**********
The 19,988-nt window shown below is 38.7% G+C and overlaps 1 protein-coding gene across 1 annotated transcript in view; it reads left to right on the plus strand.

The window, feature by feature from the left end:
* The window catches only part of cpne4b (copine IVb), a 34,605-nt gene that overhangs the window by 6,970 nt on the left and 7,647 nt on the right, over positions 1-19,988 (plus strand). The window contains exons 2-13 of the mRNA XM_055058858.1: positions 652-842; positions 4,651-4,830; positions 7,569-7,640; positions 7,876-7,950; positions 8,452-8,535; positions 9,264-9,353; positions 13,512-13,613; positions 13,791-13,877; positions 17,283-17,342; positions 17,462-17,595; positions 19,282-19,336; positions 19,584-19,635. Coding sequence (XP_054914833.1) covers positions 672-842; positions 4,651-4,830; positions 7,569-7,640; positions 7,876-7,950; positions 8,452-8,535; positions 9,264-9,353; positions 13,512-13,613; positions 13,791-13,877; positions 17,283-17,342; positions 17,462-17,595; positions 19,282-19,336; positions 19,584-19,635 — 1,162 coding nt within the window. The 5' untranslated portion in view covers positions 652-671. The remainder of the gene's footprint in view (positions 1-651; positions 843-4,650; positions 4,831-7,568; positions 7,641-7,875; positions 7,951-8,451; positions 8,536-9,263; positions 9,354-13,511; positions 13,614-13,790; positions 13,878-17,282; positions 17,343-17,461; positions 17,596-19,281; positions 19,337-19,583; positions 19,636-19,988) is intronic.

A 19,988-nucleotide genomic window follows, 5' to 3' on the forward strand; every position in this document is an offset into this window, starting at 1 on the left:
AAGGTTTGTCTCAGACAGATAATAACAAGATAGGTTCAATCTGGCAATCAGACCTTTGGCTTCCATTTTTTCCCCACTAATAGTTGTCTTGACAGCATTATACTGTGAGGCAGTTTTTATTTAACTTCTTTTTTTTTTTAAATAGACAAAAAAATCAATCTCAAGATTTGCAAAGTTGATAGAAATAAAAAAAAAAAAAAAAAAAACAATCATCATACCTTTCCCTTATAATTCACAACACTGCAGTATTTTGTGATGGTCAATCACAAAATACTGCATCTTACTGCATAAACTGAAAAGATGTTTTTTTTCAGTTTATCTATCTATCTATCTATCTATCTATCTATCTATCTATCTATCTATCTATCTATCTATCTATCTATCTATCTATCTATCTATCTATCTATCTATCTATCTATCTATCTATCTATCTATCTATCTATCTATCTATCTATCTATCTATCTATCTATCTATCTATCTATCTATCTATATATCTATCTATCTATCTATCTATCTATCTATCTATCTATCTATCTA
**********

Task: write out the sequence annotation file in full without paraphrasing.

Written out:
The 19,988-nt window shown below is 38.7% G+C and overlaps 1 protein-coding gene across 1 annotated transcript in view; it reads left to right on the plus strand.

The window, feature by feature from the left end:
* The window catches only part of cpne4b (copine IVb), a 34,605-nt gene that overhangs the window by 6,970 nt on the left and 7,647 nt on the right, over positions 1-19,988 (plus strand). The window contains exons 2-13 of the mRNA XM_055058858.1: positions 652-842; positions 4,651-4,830; positions 7,569-7,640; positions 7,876-7,950; positions 8,452-8,535; positions 9,264-9,353; positions 13,512-13,613; positions 13,791-13,877; positions 17,283-17,342; positions 17,462-17,595; positions 19,282-19,336; positions 19,584-19,635. Coding sequence (XP_054914833.1) covers positions 672-842; positions 4,651-4,830; positions 7,569-7,640; positions 7,876-7,950; positions 8,452-8,535; positions 9,264-9,353; positions 13,512-13,613; positions 13,791-13,877; positions 17,283-17,342; positions 17,462-17,595; positions 19,282-19,336; positions 19,584-19,635 — 1,162 coding nt within the window. The 5' untranslated portion in view covers positions 652-671. The remainder of the gene's footprint in view (positions 1-651; positions 843-4,650; positions 4,831-7,568; positions 7,641-7,875; positions 7,951-8,451; positions 8,536-9,263; positions 9,354-13,511; positions 13,614-13,790; positions 13,878-17,282; positions 17,343-17,461; positions 17,596-19,281; positions 19,337-19,583; positions 19,636-19,988) is intronic.

A 19,988-nucleotide genomic window follows, 5' to 3' on the forward strand; every position in this document is an offset into this window, starting at 1 on the left:
AAGGTTTGTCTCAGACAGATAATAACAAGATAGGTTCAATCTGGCAATCAGACCTTTGGCTTCCATTTTTTCCCCACTAATAGTTGTCTTGACAGCATTATACTGTGAGGCAGTTTTTATTTAACTTCTTTTTTTTTTTAAATAGACAAAAAAATCAATCTCAAGATTTGCAAAGTTGATAGAAATAAAAAAAAAAAAAAAAAAAACAATCATCATACCTTTCCCTTATAATTCACAACACTGCAGTATTTTGTGATGGTCAATCACAAAATACTGCATCTTACTGCATAAACTGAAAAGATGTTTTTTTTCAGTTTATCTATCTATCTATCTATCTATCTATCTATCTATCTATCTATCTATCTATCTATCTATCTATCTATCTATCTATCTATCTATCTATCTATCTATCTATCTATCTATCTATCTATCTATCTATCTATCTATCTATCTATCTATCTATCTATCTATCTATCTATCTATCTATCTATATATCTATCTATCTATCTATCTATCTATCTATCTATCTATCTATCTA